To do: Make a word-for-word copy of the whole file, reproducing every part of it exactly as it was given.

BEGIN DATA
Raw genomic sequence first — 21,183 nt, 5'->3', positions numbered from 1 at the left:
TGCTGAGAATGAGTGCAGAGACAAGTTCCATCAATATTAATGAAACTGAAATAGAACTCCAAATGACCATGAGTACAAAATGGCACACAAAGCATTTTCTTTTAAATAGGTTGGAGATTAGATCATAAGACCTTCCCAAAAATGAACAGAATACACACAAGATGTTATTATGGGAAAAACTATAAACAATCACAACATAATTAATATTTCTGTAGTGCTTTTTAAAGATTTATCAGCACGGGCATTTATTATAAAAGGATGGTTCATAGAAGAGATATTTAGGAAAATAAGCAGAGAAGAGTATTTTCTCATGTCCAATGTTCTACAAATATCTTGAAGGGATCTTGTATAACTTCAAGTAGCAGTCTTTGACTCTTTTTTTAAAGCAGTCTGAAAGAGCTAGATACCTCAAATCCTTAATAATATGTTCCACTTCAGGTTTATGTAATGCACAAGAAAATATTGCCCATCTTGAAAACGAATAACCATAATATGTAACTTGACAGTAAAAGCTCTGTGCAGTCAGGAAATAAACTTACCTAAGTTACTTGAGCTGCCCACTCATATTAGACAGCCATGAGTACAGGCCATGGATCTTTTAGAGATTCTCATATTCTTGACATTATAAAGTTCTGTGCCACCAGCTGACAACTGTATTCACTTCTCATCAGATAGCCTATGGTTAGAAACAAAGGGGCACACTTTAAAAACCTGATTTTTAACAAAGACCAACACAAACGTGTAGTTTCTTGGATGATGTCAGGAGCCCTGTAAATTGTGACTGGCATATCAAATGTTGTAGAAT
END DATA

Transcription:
Raw genomic sequence first — 21,183 nt, 5'->3', positions numbered from 1 at the left:
TGCTGAGAATGAGTGCAGAGACAAGTTCCATCAATATTAATGAAACTGAAATAGAACTCCAAATGACCATGAGTACAAAATGGCACACAAAGCATTTTCTTTTAAATAGGTTGGAGATTAGATCATAAGACCTTCCCAAAAATGAACAGAATACACACAAGATGTTATTATGGGAAAAACTATAAACAATCACAACATAATTAATATTTCTGTAGTGCTTTTTAAAGATTTATCAGCACGGGCATTTATTATAAAAGGATGGTTCATAGAAGAGATATTTAGGAAAATAAGCAGAGAAGAGTATTTTCTCATGTCCAATGTTCTACAAATATCTTGAAGGGATCTTGTATAACTTCAAGTAGCAGTCTTTGACTCTTTTTTTAAAGCAGTCTGAAAGAGCTAGATACCTCAAATCCTTAATAATATGTTCCACTTCAGGTTTATGTAATGCACAAGAAAATATTGCCCATCTTGAAAACGAATAACCATAATATGTAACTTGACAGTAAAAGCTCTGTGCAGTCAGGAAATAAACTTACCTAAGTTACTTGAGCTGCCCACTCATATTAGACAGCCATGAGTACAGGCCATGGATCTTTTAGAGATTCTCATATTCTTGACATTATAAAGTTCTGTGCCACCAGCTGACAACTGTATTCACTTCTCATCAGATAGCCTATGGTTAGAAACAAAGGGGCACACTTTAAAAACCTGATTTTTAACAAAGACCAACACAAACGTGTAGTTTCTTGGATGATGTCAGGAGCCCTGTAAATTGTGACTGGCATATCAAATGTTGTAGAAT